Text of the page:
Gone Phishing: How an Intern’s Credentials can be a Gateway to Your Crown Jewels

by | Feb 5, 2024 | Blogs

“Who cares that the intern was phished during our phishing campaign? It’s an intern, they don’t have access to anything important.”

As a security practitioner, that mindset among business leaders drove me nuts. There are many ways a credential as innocuous as an intern’s could be used by an attacker to compromise a domain or gain access to sensitive data, but it was very difficult to articulate the “blast radius” of a phished credential.

That’s why I’m really excited to launch the new Phishing test type within NodeZero…

  1. A user sets up a phishing campaign using KnowBe4, Proofpoint, Mimecast or other phishing test tools.
  2. That user adds a few lines of javascript generated by NodeZero to their phishing page.
  3. Credentials caught by KnowBe4 are automatically injected into a running NodeZero pentest via the javascript copied into the phishing page.
  4. NodeZero then uses those phished credentials as part of its attack, finding ways to chain together credentials, misconfigurations, CVEs, and dangerous product defaults to achieve a technical objective (e.g. Domain Compromise, Sensitive Data Exposure, etc).
  5. The user gets a detailed report of the blast radius for every credential phished by the KnowBe4 campaign.

The NodeZero Phishing Impact test is first-to-market and gives you the ammunition required to drive meaningful improvements to the credential attack surface of your organization.

“Actually boss, the intern’s credentials enabled the attacker—NodeZero—to gain access to our sensitive financial data. Take a look for yourself…”

Why is understanding the blast radius of a phished credential important? Here’s a real-world example of how a phished credential led to a domain admin compromise…


  1. A phishing campaign was configured and executed using KnowBe4.
  2. A few lines of javascript were added to the fake KnowBe4 page to safely channel phished credentials into a running NodeZero internal pentest.
  3. As phished credentials started flowing into NodeZero, NodeZero used them as part of its attack.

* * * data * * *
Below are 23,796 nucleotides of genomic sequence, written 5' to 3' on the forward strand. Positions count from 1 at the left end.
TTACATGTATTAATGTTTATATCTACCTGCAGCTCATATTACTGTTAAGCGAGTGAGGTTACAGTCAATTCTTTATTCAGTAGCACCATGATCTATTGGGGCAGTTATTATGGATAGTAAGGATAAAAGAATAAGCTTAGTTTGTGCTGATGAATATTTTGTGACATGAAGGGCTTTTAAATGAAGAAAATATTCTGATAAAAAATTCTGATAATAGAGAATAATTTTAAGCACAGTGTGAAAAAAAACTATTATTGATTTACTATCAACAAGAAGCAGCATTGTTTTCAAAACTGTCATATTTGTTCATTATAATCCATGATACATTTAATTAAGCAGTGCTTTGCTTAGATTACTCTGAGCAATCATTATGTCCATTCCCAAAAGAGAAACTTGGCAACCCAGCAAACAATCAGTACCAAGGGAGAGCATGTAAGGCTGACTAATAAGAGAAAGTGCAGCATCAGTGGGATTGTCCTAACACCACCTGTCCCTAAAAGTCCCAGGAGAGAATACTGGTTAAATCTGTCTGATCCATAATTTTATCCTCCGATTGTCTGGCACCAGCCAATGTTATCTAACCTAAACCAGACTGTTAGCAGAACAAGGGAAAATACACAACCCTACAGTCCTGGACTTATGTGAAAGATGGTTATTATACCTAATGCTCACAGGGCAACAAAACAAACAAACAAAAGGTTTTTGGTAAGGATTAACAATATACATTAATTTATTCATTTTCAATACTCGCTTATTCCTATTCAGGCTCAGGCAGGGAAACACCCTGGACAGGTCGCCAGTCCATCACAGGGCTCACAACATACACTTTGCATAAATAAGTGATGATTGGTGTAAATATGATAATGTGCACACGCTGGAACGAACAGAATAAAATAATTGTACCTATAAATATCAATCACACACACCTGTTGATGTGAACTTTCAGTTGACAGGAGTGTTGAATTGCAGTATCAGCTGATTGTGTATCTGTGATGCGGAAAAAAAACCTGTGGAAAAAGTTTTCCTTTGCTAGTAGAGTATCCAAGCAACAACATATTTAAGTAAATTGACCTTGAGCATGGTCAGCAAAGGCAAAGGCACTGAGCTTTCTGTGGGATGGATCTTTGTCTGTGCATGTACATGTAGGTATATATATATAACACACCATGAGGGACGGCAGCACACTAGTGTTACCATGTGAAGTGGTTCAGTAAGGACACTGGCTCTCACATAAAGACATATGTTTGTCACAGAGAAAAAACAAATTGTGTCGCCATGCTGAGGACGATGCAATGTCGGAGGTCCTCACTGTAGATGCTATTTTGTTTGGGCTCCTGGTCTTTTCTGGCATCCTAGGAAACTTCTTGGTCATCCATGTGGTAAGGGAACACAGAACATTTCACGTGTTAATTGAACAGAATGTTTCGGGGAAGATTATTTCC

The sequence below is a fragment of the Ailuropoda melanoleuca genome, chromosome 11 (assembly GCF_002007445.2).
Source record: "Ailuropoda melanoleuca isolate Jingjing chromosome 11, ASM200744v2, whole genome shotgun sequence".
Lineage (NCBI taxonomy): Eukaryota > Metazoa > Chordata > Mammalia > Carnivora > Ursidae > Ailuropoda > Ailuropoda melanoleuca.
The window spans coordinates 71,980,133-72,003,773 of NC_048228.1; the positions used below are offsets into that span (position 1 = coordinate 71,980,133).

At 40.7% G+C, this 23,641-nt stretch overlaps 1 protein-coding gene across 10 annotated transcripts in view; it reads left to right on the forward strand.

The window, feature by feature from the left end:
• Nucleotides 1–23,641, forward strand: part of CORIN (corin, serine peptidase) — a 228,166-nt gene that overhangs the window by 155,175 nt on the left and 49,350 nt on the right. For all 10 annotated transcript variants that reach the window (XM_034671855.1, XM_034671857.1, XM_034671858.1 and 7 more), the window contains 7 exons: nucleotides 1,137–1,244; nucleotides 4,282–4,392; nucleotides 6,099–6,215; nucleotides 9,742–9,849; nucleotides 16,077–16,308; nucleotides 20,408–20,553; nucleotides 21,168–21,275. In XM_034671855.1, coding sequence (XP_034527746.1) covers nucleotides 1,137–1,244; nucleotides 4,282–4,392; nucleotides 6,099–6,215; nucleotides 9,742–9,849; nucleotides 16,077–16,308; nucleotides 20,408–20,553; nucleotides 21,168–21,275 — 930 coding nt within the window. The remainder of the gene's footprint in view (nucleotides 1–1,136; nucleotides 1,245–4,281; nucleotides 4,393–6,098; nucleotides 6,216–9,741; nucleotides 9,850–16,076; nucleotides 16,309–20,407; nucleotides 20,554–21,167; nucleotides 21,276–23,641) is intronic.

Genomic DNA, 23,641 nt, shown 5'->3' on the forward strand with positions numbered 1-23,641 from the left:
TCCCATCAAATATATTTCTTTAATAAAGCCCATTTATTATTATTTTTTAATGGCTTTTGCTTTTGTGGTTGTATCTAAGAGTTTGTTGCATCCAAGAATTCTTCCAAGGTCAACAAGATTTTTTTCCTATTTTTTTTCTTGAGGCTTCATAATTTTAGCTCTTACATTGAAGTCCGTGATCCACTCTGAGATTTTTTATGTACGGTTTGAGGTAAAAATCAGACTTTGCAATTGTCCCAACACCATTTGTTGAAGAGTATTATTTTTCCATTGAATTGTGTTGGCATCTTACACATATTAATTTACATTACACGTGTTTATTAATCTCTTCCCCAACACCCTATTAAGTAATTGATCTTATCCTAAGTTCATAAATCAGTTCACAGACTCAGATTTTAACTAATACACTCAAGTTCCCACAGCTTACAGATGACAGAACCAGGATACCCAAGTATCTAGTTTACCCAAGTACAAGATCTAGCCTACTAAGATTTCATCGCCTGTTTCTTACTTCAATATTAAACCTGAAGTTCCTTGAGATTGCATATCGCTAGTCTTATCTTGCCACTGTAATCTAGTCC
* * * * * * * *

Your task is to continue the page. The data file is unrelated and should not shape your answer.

Attack path:

  1. NodeZero uses the phished credential to successfully exploit PrintNightmare on Host1. PrintNightmare (CVE-2021-34527) is a remote code execution vulnerability in the Windows Print Spooler service that allows an attacker to run arbitrary code with system privileges. An attacker could then install programs; view, change, or delete data; or create new accounts with full user rights.
  2. With those system privileges, NodeZero successfully drops a remote access tool (RAT) on the compromised host, which allows it to access sensitive processes like Security Account Manager (SAM), LSA, etc. A properly configured EDR like CrowdStrike, SentinelOne, or Fortinet is supposed to prevent the RAT from successfully deploying, but it’s easy to misconfigure these tools.
  3. With the RAT successfully deployed, NodeZero then dumps SAM and harvests several user-ids and their corresponding NTLM hashes. SAM is a database that is present on Windows machines that stores user accounts and security descriptors for users on that machine.
  4. The compromised credential has both local admin privileges on the host and has domain admin privileges within the domain. This means the attacker (NodeZero) now has the keys to the kingdom.

tl;dr PrintNightmare is the CVE that enabled the attack path. An attacker requires a valid domain user credential in order to exploit Printnightmare. In this case, the attacker – NodeZero – successfully obtained that valid domain user credential via the phishing integration.

In addition, the customer had to investigate why their EDR did not successfully stop the deployment of the RAT on the compromised host, which provided the second critical step in the journey to domain admin compromise.

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